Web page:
No-Knead Dutch Oven Bread
1/4 tsp active dry yeast
1-1/2 cups warm water, warm bath warm... not hot, but almost hot
3 cups all-purpose flour, plus more for dusting. You may use white, whole wheat or a combination of the two.
1-1/2 tsp salt
Cornmeal or wheat bran for dusting, or use olive oil
You can cover the dough with a damp cloth, and place it some place warm.Let the dough rest at least 8 hours, preferably 12 to 18, at warm room temperature, about 70 degrees. (At this point I've made herb bread... adding a heaping tablespoon of dried onion bits, poppy seeds, and dried dill with the flour, and mixing it all in. I am sure any favorite seasonings could work.)
3.Using just enough flour to keep the dough from sticking to the work surface or to your fingers, gently shape it into a ball... or a baguette, or a traditional slicing loaf, or divide it into several smaller balls. It can bake round, or oblong on a baking sheet, or in a loaf pan, or you can let it rise and then flatten it out as a focaccia, or use as pizza dough.
I've baked it on flour or cornmeal, and it does nicely baked on a pan coated in oil. So, decide which you method you want to use, and let your dough have its final, two hour rise, on cornmeal, or flour, or olive oil.
Put the seam side of the dough down on the pan (something with a rim, if you are using olive oil, or in the oiled bread loaf, or on a cookie sheet dusted with flour or cornmeal.)
Cover with another towel and let rise for about 1 to 2 hours. When it’s ready, the dough will have doubled in size and will not readily spring back when poked with a finger.
4. At least 20 minutes before the dough is ready, heat oven to 475 degrees. (I do not have a Dutch oven... I have used a soup pot, but it was a hassle, so I only bake in a dough pan, or on a rimmed cookie sheet, and I do not pre-heat those.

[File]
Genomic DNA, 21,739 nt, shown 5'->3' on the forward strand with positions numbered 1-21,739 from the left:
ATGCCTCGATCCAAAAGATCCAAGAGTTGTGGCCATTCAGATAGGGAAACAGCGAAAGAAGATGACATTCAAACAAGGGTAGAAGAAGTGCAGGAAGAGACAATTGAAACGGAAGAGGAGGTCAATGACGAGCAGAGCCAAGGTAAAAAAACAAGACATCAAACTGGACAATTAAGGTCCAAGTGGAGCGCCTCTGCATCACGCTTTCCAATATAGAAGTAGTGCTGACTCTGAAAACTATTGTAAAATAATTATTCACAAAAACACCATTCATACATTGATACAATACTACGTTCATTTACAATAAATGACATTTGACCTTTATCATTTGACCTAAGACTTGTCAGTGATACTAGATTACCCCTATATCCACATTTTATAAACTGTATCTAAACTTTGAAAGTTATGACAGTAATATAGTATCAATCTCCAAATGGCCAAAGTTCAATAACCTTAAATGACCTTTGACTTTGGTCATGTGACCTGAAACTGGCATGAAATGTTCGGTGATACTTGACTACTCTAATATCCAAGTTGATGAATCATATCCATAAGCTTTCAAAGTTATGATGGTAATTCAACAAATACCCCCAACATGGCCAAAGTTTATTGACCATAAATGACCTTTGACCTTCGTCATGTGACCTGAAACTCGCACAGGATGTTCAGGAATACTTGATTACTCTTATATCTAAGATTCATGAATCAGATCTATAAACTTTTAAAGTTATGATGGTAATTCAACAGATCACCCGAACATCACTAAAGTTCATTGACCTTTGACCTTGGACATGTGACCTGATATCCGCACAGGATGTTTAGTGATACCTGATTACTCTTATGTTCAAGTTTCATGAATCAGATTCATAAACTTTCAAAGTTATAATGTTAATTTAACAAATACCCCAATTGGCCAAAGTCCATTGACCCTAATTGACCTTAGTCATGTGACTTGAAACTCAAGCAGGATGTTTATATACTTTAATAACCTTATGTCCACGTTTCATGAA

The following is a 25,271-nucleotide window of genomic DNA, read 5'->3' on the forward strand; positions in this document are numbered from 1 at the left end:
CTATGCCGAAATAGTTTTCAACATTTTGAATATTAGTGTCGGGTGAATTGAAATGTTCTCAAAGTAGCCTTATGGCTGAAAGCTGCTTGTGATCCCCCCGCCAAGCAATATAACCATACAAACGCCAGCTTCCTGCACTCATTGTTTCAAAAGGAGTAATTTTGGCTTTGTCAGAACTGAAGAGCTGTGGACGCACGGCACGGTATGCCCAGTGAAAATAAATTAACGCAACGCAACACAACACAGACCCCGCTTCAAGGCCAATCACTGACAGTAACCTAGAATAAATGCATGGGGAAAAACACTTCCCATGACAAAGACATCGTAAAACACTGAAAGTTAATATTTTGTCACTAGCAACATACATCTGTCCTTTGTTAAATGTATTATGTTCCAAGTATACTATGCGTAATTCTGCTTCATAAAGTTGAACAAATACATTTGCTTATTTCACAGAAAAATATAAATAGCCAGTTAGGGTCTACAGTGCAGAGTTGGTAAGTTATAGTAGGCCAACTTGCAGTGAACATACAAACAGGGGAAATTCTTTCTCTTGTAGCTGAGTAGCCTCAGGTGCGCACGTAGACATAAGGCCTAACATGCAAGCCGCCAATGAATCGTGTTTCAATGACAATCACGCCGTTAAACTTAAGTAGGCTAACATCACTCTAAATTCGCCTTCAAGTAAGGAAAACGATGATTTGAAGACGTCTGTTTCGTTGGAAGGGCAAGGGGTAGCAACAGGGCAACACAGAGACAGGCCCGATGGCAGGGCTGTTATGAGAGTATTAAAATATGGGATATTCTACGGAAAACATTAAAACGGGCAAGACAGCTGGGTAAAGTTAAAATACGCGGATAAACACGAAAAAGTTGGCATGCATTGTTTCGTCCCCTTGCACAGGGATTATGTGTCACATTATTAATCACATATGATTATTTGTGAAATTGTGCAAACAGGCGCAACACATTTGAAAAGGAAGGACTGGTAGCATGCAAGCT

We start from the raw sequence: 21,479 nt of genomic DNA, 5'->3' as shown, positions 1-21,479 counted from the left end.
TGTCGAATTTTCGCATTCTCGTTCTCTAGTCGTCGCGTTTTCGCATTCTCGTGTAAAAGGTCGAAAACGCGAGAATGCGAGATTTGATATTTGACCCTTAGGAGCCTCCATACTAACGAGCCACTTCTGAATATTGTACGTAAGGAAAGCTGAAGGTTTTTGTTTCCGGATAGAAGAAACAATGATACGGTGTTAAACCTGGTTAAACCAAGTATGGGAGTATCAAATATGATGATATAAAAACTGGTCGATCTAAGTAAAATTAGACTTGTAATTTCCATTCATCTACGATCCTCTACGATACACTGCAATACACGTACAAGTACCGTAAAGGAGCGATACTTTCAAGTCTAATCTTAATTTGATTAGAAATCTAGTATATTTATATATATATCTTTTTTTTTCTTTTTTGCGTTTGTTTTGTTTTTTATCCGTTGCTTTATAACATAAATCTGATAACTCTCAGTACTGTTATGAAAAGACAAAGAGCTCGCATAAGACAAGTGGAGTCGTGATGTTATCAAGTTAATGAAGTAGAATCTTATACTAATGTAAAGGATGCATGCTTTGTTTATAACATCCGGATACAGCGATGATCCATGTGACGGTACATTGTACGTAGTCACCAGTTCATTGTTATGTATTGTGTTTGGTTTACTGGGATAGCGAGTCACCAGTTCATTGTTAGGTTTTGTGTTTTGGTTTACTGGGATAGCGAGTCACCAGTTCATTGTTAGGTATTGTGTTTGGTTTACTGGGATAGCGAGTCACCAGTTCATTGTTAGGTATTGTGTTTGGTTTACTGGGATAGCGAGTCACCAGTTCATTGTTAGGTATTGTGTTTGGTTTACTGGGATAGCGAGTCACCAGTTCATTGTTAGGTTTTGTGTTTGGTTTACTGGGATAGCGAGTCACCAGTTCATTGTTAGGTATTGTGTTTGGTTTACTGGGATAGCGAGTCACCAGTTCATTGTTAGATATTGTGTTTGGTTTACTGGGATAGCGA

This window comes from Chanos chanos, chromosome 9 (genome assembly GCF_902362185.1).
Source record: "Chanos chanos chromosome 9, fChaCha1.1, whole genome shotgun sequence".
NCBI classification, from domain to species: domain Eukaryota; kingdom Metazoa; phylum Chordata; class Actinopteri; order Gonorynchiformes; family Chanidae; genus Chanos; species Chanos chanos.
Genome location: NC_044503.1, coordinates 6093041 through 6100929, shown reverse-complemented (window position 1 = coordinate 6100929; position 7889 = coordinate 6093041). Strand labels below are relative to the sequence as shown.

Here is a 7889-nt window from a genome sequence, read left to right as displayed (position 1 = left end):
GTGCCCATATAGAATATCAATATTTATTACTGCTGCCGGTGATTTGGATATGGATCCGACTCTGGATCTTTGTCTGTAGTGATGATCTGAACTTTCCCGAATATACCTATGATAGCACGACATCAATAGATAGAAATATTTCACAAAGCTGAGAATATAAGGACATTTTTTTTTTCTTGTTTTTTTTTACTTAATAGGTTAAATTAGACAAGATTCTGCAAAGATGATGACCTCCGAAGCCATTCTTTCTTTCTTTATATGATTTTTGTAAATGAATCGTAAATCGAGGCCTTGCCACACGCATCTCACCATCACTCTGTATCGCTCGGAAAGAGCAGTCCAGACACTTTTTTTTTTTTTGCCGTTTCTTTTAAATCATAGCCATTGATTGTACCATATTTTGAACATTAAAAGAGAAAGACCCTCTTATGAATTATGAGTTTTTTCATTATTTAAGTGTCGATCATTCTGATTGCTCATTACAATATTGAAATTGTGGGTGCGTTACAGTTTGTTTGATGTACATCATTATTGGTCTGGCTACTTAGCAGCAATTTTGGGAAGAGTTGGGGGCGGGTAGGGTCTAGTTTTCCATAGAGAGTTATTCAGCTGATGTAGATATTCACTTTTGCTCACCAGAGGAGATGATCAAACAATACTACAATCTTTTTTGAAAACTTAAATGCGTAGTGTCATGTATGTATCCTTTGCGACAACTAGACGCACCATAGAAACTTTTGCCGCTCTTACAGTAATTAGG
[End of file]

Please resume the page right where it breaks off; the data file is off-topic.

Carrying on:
5. Bake for 30-40 minutes (check it! baking times and over temperatures vary) until the loaf is beautifully browned. Remove the bread from the pan and let it cool on a rack for at least 1 hour before slicing.
Yield: One 1-1/2-pound loaf.
This is how I do it... and the link above is to the original recipe that got me going in the first place. I never did bake it in an actual Dutch oven, and other steps I've altered as well. So, what you see posted on the blog is what I've been doing for the last eight years. I love this recipe, the dough, the breads. It's forgiving and versatile. I've posted about it many times, and since then, I've seen the memes about bloggers that hide recipes at the bottom of ten page narratives. Guilty. So, in the interest of expediency, I opened with the recipe and directions, and you can take that and run off to get baking! Enjoy!
The first time I made No-Knead Dutch Oven Bread.
Dutch bread makes excellent French Toast.
One time I had MNO friends over and everyone took home the dough from step one, so I posted a tutorial to show them steps 2-5.